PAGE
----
EBA update and the taking of annual leave
Members will recall that in the 8th of April Newsletter we informed you that MB management had withdrawn the December 2019 EBA and Wage Offer (Offer) and delayed the EBA negotiations for some 5 weeks because of the Covid-19 pandemic, and to see if the situation was any clearer in May 2020. Since then we have had 2 EBA meetings, on the 18th and 28th of May.
18th May meeting
At this meeting MB management repeated that it was not in a position to table the Offer again because of ongoing concerns regarding income, future billings, downturn in personal injury enquiries and class actions etc arising out of COVID-19. The ASU responded that we understood that but we still wanted to bargain around the Offer. MB said no, but they were prepared to offer a 12-month Roll-Over Agreement with a pay increase for that 12-month period. The ASU responded that we had little time to consider this option but we know that the critical factor in any acceptance was largely dependent on the size of the wage increase for the 12-month period. We asked what was the wage increase offer and MB replied that they could not answer that question until a board meeting on the 26th of May. So we set another meeting for the 28th of May to consider the decision of the board regarding the wage increase for a proposed 12-month agreement.
28th May meeting
At this meeting MB informed the ASU that the board had decided to offer a 1.75% wage increase for the proposed 12-month agreement. The ASU Caucus, which is comprised of ASU officials and some 13 delegates from around the country, said this wage increase was far too low and that we would be seeking around 3.5% for any 12-month agreement. This figure was based on wage outcomes in our current EBA and wage increases contemplated in the December 2019 Offer. After much discussion the ASU reduced its figure to 3.25% while MB raised their offer to 2.25% operational from October 2020 and not July 2020. In other words, people would not be back paid between July and October. When the ASU asked if the 2.25% wage increase could apply from July 1 instead of October 1 the response was no.
The ASU informed MB that we were not happy with that wage offer but we felt we could not unilaterally reject it without canvassing members. Thus we set another EBA meeting date for the 17th of June. This would allow the ASU to consult with members and give MB management an informed response to their wage offer on the 17th of June. Union officials and ASU delegates will contact members in the next week to organise members meetings on this issue. Stay tuned for an ASU announcement on the date and time of the Victorian members meeting.
Taking of Annual Leave
In the past few days the union has had enquiries from around the country regarding MB management “directing” or “asking or encouraging” employees to take annual leave so to help the firm during this pandemic. Members have reported to the ASU that they are confused as to whether they are being directed or asked to take some leave, especially in light of Simone Hartley-Keane’s email to staff dated 27th May. This issue was discussed at length at the 28th of May EBA meeting.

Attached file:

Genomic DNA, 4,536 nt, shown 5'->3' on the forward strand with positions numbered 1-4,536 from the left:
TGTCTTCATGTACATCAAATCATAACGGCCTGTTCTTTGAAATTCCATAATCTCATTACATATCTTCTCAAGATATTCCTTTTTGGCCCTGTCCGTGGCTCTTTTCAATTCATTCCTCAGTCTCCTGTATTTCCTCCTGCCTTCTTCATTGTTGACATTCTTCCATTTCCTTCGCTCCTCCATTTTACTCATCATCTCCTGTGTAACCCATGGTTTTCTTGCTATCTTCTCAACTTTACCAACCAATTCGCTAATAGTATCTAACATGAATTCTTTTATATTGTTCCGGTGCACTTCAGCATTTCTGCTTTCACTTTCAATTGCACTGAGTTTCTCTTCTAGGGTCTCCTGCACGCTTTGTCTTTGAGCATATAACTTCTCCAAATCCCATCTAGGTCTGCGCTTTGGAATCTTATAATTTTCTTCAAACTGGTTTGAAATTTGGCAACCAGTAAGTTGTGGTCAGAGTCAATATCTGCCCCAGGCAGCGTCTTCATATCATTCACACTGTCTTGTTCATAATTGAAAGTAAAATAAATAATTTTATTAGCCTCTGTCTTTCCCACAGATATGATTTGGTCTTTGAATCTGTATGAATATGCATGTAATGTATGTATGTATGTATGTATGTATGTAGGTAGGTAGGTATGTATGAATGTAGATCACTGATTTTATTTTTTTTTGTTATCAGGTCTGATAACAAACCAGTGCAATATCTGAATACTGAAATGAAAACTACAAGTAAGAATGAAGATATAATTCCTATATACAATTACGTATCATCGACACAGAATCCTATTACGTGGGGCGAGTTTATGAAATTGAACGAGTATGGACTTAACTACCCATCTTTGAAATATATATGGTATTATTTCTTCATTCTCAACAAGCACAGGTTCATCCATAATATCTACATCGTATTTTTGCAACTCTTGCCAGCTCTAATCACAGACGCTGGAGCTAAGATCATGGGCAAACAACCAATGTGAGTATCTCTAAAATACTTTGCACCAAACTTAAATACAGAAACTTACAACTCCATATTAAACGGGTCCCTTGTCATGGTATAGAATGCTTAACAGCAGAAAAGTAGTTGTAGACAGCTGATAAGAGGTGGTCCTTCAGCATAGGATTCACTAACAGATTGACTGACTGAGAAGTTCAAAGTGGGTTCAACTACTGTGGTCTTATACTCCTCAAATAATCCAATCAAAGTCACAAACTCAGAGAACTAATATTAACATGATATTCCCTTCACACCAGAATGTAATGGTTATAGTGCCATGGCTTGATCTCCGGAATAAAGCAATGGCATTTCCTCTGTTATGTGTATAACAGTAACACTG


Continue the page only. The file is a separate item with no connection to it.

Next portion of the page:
Direction to take annual leave
MB management informed us at the 28th of May meeting that employees with annual leave balances with more than 8 weeks have been written to individually and directed to take leave. This is consistent with clause 23.6 of the EBA. The union movement as a whole in this pandemic crisis supports the taking of excess leave to assist companies in reducing liabilities as opposed to job losses and stand downs. This may include those with 10 weeks leave to take 3 weeks leave which brings them down to 7 weeks but then will accrue leave again between June-December 2020 and thus will return back to 8 weeks. However, having said that, we do NOT support people being directed to take leave with less than 8 week leave balances. This should be only be done by agreement.
“Asking or encouraging” employees to take leave
Companies generally can ask or encourage people to take leave, they can direct people to take leave if the industrial instrument allows it (e.g. clause 23.6 of the MB EBA above), but they cannot FORCE you to take leave. Members are reporting to us that they are confused about these distinctions and feel forced to take leave when speaking to Managers or when they read MB communications. For example, in Simone’s email the Subject reads: “Reminder to book annual leave for the remainder of 2020” which sounds somewhat like a direction as opposed to the text which says, “…you are encouraged to have a conversation with your manager…”. This is followed by, “We ask that you book your leave by Friday 12th June..” which despite the word “ask” suggests you should get on with it by the 12th of June, creating confusion. We asked MB management at the 28th of May meeting to clarify the communication and remove the ambiguity and confusion, but its response was that it was happy with the existing communication and phrasing.
ASU position on leave is clear
The ASU position on leave is as follows: firstly, if you have excess leave as per clause 23.6 (more than 8 weeks leave) you can be directed to take leave; secondly, you can agree to take leave if you want to; thirdly, you cannot be forced to take leave. If you are asked by your Manager to take leave and you do not qualify under clause 23.6 you can politely say no. If you need advice or have any difficulties with this matter then you should contact your delegate or union official for assistance.
Want more information?
If you have a question, please don’t hesitate to contact your ASU delegates or Organiser Sarah Haar at firstname.lastname@example.org.